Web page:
Illinois summary suspension for failing or refusing the breathalyzer

by Sami Azhari on June 25, 2012

Illinois Summary Suspension | Cook County

There is something inherently unfair about it law that allows a police officer to suspend a person’s driver’s license for DUI before he is found guilty. But this is the law in Illinois. A police officer can suspend a person’s license for failing or refusing chemical testing.

Illinois courts recognize a concept called implied consent. Basically, anyone who operates a motor vehicle on any road in this state has consented to testing of his blood, breath, or urine. Anyone who fails such testing, or refuses it altogether, will have his license suspended. When the courts see it, if you drive your vehicle on the roadway, you have impliedly consented to this agreement.

The suspension goes into effect after 45 days. And so, on day number 46, the person loses his driving privileges. Illinois courts have said that a motorist is not guaranteed a right to be heard in court about the suspension before it takes effect. This is why it is called a summary suspension. Is summary because it goes into effect almost immediately, and it is not a violation of due process to give the driver a hearing after the suspension has gone into effect.

The length of the summary suspension is determined by two issues. First, whether the driver has a prior DUI or summary suspension in the last 5 years. And second, whether the driver failed or refused chemical testing.

For a driver who has no prior DUIs or suspension in the last 5 years, the following rules apply.

If he submits to and fails chemical testing, his license will be suspended for 6 months. However, if he refuses to submit to chemical testing, the his license will be suspended for 12 months.

Compare that situation to where the driver has a prior DUI within the last 5 years, or has been suspended within the last 5 years. In this case, the penalties are more severe.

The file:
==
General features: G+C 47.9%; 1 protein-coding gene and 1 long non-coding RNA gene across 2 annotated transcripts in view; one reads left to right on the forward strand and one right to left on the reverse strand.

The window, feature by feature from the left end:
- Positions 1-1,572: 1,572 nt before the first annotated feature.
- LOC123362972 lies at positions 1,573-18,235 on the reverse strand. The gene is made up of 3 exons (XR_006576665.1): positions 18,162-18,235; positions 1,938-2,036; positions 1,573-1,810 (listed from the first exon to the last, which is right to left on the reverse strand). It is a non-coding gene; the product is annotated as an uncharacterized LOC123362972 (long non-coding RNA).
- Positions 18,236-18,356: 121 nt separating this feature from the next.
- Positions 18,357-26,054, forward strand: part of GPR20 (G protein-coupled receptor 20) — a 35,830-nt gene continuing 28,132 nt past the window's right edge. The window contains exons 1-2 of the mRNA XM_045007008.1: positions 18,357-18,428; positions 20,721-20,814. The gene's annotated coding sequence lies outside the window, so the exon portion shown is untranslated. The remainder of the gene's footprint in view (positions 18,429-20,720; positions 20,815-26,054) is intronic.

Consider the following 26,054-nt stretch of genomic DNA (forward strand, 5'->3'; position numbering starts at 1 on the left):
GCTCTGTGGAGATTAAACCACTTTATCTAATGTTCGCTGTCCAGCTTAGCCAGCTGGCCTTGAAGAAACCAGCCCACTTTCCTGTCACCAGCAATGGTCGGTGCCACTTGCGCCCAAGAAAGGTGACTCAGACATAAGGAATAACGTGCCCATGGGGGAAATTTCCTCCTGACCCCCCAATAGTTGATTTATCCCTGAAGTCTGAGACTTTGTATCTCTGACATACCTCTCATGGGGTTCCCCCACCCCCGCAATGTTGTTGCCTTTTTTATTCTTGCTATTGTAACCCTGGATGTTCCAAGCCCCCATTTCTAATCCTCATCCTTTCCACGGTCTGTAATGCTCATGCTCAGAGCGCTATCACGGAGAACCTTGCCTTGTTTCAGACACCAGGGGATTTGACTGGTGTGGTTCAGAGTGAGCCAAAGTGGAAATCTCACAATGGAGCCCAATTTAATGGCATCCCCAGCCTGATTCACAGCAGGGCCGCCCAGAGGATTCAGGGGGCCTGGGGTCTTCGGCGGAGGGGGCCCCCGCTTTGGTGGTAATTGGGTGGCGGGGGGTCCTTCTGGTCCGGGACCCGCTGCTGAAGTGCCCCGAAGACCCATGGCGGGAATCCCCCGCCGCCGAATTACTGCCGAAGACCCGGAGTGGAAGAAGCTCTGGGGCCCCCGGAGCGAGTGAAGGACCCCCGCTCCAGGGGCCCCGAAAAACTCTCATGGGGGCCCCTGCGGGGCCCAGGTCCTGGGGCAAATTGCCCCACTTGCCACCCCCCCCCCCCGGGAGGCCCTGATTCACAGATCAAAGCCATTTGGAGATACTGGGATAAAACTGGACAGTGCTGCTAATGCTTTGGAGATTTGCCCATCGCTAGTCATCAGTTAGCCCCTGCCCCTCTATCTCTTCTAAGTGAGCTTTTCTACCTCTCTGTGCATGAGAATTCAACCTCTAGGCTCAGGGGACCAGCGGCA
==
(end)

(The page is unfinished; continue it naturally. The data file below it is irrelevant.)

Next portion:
If he submits to and fails chemical testing, his license suspended for 12 months. But if a driver who has a prior DUI or summary suspension within the last 5 years refuses to submit to chemical testing, his license will be suspended for 36 months.

The distinction concerning no prior DUIs or summary suspensions in the past 5 years concerns the concept of a first offender. The term first offender causes confusion because it does to really describe a person on his or her first DUI.

First offender, rather, is a term that applies to someone with no prior DUIs or summary suspension the last 5 years. The only thing that the first offender does is determine whether the suspension is for longer.

The next important issue is what it means to fail chemical testing, and what it means to refuse.

A person fails chemical testing when he has an alcohol concentration of 0.08 or more, or any amount of cannabis, a controlled substance, or methamphetamine in his system.

A person refuses chemical testing when he says no and does not submit to it, or says nothing and fails to complete the test.

The law has a procedure in which a person who is suspended may object. A person who is suspended pursuant to a summary suspension has the right to file a petition to rescind in court. Once this request for hearing is filed, a person is entitled to a hearing within 30 days. If the court fails to give that person a hearing within 30 days, he automatically wins is license.

The person may also win reinstatement by showing there was no probable cause for the arrest, the officer not have reasonable grounds to ask for chemical testing, the driver was not properly warned about the impending suspension, or, contrary to the police officer’s contention, he did not fail such test.

Summary suspension hearings are governed by the rules of civil procedure, and should only be undertaken by an attorney.

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